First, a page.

Bob Ross rose to become a massive celebrity in the 1980s when his television show The Joy of Painting aired. In total, over 400 episodes were released, but the show ended abruptly in 1995 after the beloved painter passed away aged 52.
Today, Ross’s work and “wet-on-wet” technique live on, not the least through his YouTube channel and social media. Last year, a new documentary about the painter aired on Netflix, in which his son revealed more details about his father and what caused his death.
So what happened to Bob Ross? And how did he become a celebrity painter worldwide? This is all you need to know about his life.
Bob Ross was born in Daytona Beach, Florida, on October 29, 1942, to parents Jack and Ollie Ross. Ollie worked as a waitress, while Jack was a carpenter, and from an early age Bob learned the importance and love of wildlife. Perhaps it was as early as his childhood days that he found a passion for landscapes and nature, which later would provide the foundations for his fame.
Bob Ross – early life & military career
For a brief time, after completing one year of high school, Ross worked as a carpenter with his father. At age 18, however, he decided to leave the business and instead joined the Air Force in 1960.
Bob was initially stationed in Florida, but eventually transferred to the Eielson Air Force Base near Fairbanks, Alaska. By that point, he had become interested in painting and decided to take lessons at a United Services Organization (USO) Club in Anchorage, Alaska. At the same time, he worked as a bartender to pay for his stay – but it didn’t take long before he realized that painting was his true calling.
Bob quickly became a talented painter, and even sold landscape paintings on gold prospecting pans to visiting tourists. In addition, he learned a wet-on-wet technique which allowed him to finish his paintings between shifts.
As a Florida native, upon arriving in Alaska, Bob had never seen snow or mountains. It made him want to capture them on canvas.
“I’d come home after all day of playing soldier and I’d paint a picture, and I could paint the kind of world that I wanted,” he said in an episode of his show.
“It was clean, it was sparkling, shiny, beautiful, no pollution, nobody upset — everybody was happy in this world.”
After years in the Air Force, Bob Ross had enough of the military. He moved up in rank to first sergeant, but his experience wasn’t all positive. Speaking to the Orlando Sentinel in 1991, Ross explained he had earned the nickname “Bust ’em up Bobby,” but he despised being described as mean and harsh.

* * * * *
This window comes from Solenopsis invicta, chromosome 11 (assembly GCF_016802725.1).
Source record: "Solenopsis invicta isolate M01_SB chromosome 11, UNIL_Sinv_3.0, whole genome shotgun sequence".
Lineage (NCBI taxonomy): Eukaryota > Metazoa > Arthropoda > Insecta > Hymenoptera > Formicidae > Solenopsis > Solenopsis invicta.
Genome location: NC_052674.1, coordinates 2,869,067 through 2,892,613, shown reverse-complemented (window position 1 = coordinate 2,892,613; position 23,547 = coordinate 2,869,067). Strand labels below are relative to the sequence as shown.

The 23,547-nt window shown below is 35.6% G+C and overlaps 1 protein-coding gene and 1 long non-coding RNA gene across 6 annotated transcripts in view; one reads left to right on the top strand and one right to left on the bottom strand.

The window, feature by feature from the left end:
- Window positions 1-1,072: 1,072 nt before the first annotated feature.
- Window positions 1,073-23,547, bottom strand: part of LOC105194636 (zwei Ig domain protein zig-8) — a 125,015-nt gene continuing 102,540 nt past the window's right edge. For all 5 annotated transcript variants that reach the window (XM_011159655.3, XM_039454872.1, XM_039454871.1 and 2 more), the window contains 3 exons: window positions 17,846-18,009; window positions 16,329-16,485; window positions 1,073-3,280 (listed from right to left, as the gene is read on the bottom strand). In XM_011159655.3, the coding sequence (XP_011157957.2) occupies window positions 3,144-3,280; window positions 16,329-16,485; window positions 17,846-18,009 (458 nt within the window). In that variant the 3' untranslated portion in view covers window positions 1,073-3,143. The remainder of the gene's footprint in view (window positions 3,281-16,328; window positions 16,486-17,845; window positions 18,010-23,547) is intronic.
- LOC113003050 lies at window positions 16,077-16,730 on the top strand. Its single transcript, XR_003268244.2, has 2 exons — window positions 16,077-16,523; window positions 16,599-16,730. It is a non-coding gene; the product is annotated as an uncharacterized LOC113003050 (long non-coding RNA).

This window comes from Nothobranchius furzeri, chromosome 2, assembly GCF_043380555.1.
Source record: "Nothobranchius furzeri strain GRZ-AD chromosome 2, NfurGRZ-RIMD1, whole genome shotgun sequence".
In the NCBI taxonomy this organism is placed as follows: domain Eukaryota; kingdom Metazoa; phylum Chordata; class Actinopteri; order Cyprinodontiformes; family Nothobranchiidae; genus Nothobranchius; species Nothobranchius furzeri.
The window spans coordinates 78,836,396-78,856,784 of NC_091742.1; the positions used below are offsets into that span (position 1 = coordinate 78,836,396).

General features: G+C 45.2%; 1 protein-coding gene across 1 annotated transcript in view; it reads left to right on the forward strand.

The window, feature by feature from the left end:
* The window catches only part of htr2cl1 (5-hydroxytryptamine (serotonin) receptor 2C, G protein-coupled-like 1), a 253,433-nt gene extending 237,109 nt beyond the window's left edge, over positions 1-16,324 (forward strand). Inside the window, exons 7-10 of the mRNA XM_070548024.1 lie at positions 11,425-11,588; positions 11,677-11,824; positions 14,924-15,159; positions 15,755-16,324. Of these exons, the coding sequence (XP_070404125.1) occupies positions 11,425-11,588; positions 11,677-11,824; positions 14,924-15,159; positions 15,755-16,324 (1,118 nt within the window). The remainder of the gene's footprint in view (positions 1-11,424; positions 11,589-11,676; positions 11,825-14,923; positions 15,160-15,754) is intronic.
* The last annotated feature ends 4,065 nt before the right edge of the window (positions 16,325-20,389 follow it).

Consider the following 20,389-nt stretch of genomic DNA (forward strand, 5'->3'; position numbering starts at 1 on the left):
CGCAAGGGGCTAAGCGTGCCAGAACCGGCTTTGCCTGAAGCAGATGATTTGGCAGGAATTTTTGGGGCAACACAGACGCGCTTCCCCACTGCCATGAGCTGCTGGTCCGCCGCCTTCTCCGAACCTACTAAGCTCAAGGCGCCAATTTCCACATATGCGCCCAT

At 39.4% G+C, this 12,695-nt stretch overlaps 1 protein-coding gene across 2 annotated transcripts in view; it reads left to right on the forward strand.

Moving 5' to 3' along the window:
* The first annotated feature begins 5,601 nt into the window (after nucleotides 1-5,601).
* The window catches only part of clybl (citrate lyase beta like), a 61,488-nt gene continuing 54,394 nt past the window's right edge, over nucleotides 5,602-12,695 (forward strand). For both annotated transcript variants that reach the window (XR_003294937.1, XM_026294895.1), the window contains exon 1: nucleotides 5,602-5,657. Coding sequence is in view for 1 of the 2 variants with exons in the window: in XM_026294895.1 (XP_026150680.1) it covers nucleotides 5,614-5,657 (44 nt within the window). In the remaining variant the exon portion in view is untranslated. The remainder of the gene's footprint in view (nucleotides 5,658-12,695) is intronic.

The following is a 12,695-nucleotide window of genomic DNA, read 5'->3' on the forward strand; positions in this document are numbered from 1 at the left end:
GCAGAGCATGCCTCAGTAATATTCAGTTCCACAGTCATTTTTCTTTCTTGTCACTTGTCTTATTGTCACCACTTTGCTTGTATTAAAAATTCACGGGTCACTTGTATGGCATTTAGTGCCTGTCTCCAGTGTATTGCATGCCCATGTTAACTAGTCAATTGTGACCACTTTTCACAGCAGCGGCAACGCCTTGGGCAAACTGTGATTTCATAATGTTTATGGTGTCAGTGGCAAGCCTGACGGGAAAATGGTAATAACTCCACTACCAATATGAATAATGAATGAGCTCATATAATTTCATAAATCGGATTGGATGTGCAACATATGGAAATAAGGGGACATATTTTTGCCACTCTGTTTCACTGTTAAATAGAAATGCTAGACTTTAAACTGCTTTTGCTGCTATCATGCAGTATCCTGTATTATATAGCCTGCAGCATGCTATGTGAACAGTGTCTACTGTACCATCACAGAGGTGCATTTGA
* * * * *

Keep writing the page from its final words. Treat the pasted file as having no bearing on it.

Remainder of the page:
Beginning of painting career
“I was the guy who makes you scrub the latrine, the guy who makes you make your bed, the guy who screams at you for being late to work,” he recalled.
“The job requires you to be a mean, tough person. And I was fed up with it. I promised myself that if I ever got away from it, it wasn’t going to be that way anymore.”
Bob Ross left the Air Force in 1981 at the rank of master sergeant. He attended various art schools and studied with painter William Alexander – the host of the television show The Magic World of Oil Painting. Ross learned to master the “wet-on-wet technique”, and later taught art for an art-supply company.
It was from there that his career as a painter drastically shot towards stardom.
After he began traveling as an instructor with Alexander’s Magic Art Company, Bob would meet two people that changed his life forever.
A woman named Annette Kowalski, had just lost her oldest son, and her husband, Walt, was desperate to get her out of the house. He signed her up for William Alexander’s painting class in Clearwater, Florida. However, with the time for the class approaching, the renowned painter abruptly stopped teaching.
Instead, his protege, Bob Ross, took over instructor duties – and Annette Kowalski was left mesmerized by how he spoke and painted.